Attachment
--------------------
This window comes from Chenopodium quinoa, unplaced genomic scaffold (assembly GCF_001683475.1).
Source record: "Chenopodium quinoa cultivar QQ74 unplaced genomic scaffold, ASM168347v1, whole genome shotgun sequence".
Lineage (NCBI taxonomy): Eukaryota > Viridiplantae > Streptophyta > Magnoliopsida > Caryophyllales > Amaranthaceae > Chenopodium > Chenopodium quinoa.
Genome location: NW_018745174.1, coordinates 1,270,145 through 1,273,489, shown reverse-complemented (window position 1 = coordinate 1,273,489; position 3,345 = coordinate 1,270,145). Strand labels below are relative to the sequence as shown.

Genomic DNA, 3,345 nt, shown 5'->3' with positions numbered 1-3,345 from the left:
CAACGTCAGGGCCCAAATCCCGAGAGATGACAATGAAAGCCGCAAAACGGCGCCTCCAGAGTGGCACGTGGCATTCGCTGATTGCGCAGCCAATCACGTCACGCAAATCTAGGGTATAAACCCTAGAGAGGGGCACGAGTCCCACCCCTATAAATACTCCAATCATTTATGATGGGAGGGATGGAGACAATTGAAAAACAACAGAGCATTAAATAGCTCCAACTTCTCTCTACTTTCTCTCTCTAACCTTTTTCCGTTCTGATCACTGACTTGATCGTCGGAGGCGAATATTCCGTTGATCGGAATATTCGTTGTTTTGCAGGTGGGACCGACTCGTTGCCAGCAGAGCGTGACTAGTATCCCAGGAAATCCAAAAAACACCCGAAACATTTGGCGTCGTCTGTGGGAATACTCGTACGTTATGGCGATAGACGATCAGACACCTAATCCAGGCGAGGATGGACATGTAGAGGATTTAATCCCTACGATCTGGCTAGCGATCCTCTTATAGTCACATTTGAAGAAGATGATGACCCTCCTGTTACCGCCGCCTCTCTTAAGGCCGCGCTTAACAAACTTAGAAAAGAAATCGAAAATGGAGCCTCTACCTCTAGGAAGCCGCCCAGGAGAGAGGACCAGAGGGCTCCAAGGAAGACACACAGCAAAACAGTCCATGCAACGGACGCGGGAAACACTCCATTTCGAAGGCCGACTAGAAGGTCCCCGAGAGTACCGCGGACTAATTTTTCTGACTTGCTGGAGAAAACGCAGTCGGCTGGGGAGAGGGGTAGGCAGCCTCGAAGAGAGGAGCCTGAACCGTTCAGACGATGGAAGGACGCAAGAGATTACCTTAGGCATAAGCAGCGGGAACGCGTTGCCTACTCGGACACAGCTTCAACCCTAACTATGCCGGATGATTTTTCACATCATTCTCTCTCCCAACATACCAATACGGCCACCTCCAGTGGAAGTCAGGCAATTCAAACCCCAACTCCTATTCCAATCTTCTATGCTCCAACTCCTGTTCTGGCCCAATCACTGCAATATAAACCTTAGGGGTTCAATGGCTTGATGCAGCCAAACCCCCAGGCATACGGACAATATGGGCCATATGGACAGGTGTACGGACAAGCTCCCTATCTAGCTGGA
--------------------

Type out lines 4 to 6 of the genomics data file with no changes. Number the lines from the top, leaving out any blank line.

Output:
Genome location: NW_018745174.1, coordinates 1,270,145 through 1,273,489, shown reverse-complemented (window position 1 = coordinate 1,273,489; position 3,345 = coordinate 1,270,145). Strand labels below are relative to the sequence as shown.

Genomic DNA, 3,345 nt, shown 5'->3' with positions numbered 1-3,345 from the left:
CAACGTCAGGGCCCAAATCCCGAGAGATGACAATGAAAGCCGCAAAACGGCGCCTCCAGAGTGGCACGTGGCATTCGCTGATTGCGCAGCCAATCACGTCACGCAAATCTAGGGTATAAACCCTAGAGAGGGGCACGAGTCCCACCCCTATAAATACTCCAATCATTTATGATGGGAGGGATGGAGACAATTGAAAAACAACAGAGCATTAAATAGCTCCAACTTCTCTCTACTTTCTCTCTCTAACCTTTTTCCGTTCTGATCACTGACTTGATCGTCGGAGGCGAATATTCCGTTGATCGGAATATTCGTTGTTTTGCAGGTGGGACCGACTCGTTGCCAGCAGAGCGTGACTAGTATCCCAGGAAATCCAAAAAACACCCGAAACATTTGGCGTCGTCTGTGGGAATACTCGTACGTTATGGCGATAGACGATCAGACACCTAATCCAGGCGAGGATGGACATGTAGAGGATTTAATCCCTACGATCTGGCTAGCGATCCTCTTATAGTCACATTTGAAGAAGATGATGACCCTCCTGTTACCGCCGCCTCTCTTAAGGCCGCGCTTAACAAACTTAGAAAAGAAATCGAAAATGGAGCCTCTACCTCTAGGAAGCCGCCCAGGAGAGAGGACCAGAGGGCTCCAAGGAAGACACACAGCAAAACAGTCCATGCAACGGACGCGGGAAACACTCCATTTCGAAGGCCGACTAGAAGGTCCCCGAGAGTACCGCGGACTAATTTTTCTGACTTGCTGGAGAAAACGCAGTCGGCTGGGGAGAGGGGTAGGCAGCCTCGAAGAGAGGAGCCTGAACCGTTCAGACGATGGAAGGACGCAAGAGATTACCTTAGGCATAAGCAGCGGGAACGCGTTGCCTACTCGGACACAGCTTCAACCCTAACTATGCCGGATGATTTTTCACATCATTCTCTCTCCCAACATACCAATACGGCCACCTCCAGTGGAAGTCAGGCAATTCAAACCCCAACTCCTATTCCAATCTTCTATGCTCCAACTCCTGTTCTGGCCCAATCACTGCAATATAAACCTTAGGGGTTCAATGGCTTGATGCAGCCAAACCCCCAGGCATACGGACAATATGGGCCATATGGACAGGTGTACGGACAAGCTCCCTATCTAGCTGGA